Before receiving this communication the court had concluded that the reasons given by the district court for approving the settlement were inadequate and that more detailed findings were demanded. In cases like these the interests of all stockholders and not simply those of the appealing stockholder must be taken into account. In dismissing the appeal without costs, as we do by this order, we wish to make clear that the district court should not deem its previous action a sufficient basis for approving the new settlement. We take no position on the merits, save in one respect. If the revised settlement involves payment over a term of years, we would be much concerned with any provision similar to that in the settlement here before us requiring the Fund to use its best efforts to require any new entity that might be chosen as manager to assume the obligations of The Dreyfus Corporation for unpaid installments. Prima facie such a provision appears inconsistent with the purpose of the final paragraph of § 15(c) of the Investment Company Act.

 Gross v. The Dreyfus Corporation, 607 F.2d 995 (2d Cir. 1979).

 At the suggestion of the parties, this Court then accepted transfer of the two Untermeyer cases from Judges Goettel and Griesa. As to the Krasner and Gross cases, counsel for all parties voiced the opinion that, since the Second Circuit had neither remanded nor retained jurisdiction over them, this Court's judgment approving the settlement had in all respects become final. This Court disagreed, construing the Second Circuit's action instead as a dismissal on condition that "the suits then pending before the Court of Appeals be resettled before the district court." Memorandum and Order at 7 (dated June 27, 1979; filed June 28, 1979) (citing Fed.R.App.P. 42(b)).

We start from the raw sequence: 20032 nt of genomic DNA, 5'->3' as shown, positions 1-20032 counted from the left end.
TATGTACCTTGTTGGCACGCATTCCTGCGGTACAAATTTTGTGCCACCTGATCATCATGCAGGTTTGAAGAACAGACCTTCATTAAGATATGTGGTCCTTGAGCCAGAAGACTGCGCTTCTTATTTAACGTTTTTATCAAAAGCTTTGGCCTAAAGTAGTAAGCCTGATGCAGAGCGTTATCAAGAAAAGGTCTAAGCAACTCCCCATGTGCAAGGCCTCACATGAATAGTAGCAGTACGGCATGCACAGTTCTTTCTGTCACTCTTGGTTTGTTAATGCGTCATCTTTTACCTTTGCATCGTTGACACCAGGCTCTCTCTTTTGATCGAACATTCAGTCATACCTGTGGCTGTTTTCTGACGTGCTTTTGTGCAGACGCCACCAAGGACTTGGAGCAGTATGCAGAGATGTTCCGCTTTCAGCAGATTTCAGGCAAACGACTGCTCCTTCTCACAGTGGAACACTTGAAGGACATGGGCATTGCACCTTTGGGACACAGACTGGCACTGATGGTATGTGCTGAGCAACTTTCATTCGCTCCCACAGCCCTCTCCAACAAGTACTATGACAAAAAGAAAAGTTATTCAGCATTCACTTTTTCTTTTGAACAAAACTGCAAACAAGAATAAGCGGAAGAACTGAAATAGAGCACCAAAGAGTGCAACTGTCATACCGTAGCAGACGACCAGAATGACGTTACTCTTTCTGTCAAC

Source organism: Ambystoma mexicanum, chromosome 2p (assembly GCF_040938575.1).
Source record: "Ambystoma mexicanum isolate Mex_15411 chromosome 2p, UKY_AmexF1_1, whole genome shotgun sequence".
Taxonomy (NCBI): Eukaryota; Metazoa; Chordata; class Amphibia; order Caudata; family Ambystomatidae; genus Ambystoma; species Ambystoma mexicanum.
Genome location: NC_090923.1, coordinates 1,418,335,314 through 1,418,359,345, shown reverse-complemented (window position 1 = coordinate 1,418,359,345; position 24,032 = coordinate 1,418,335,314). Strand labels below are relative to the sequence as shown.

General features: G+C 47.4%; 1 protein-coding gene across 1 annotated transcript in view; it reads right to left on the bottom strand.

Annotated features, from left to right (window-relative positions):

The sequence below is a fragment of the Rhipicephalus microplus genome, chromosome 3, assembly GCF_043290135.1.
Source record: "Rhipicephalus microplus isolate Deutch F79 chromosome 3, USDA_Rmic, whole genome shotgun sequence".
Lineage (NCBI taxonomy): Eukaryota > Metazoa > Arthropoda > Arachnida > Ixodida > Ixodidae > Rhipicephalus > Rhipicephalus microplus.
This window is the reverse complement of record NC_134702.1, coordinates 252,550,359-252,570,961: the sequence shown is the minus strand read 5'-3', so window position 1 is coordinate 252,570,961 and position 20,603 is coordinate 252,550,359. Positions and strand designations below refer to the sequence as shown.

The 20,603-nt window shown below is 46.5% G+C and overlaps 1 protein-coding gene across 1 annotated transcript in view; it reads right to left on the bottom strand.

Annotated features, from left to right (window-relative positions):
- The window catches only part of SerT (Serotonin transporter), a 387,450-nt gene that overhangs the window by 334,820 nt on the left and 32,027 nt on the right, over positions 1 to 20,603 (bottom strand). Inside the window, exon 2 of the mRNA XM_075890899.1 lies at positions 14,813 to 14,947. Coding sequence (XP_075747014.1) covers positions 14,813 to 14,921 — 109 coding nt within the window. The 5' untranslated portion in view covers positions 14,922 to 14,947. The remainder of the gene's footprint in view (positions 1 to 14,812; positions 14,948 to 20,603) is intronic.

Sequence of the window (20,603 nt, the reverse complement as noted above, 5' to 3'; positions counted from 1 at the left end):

The Court then took "the extraordinary step" of bringing on its own motion to vacate the judgment. Id. at 6. After hearing the parties on July 5, 1979, the Court vacated its judgment in the Krasner and Gross cases, and afforded counsel an opportunity to submit a consolidated proposed settlement of all four actions, providing for new notice to shareholders. See Memorandum and Order (dated July 12, 1979).

 The parties eventually did arrive at a comprehensive settlement, which they then submitted to the Court along with requests for awards of attorneys' fees. Upon notice to all shareholders, the Court conducted a hearing on the proposed settlement and attorneys' fees petitions on June 12, 1980. No shareholder objected to the proposed settlement, although two shareholders objected to the attorneys' ...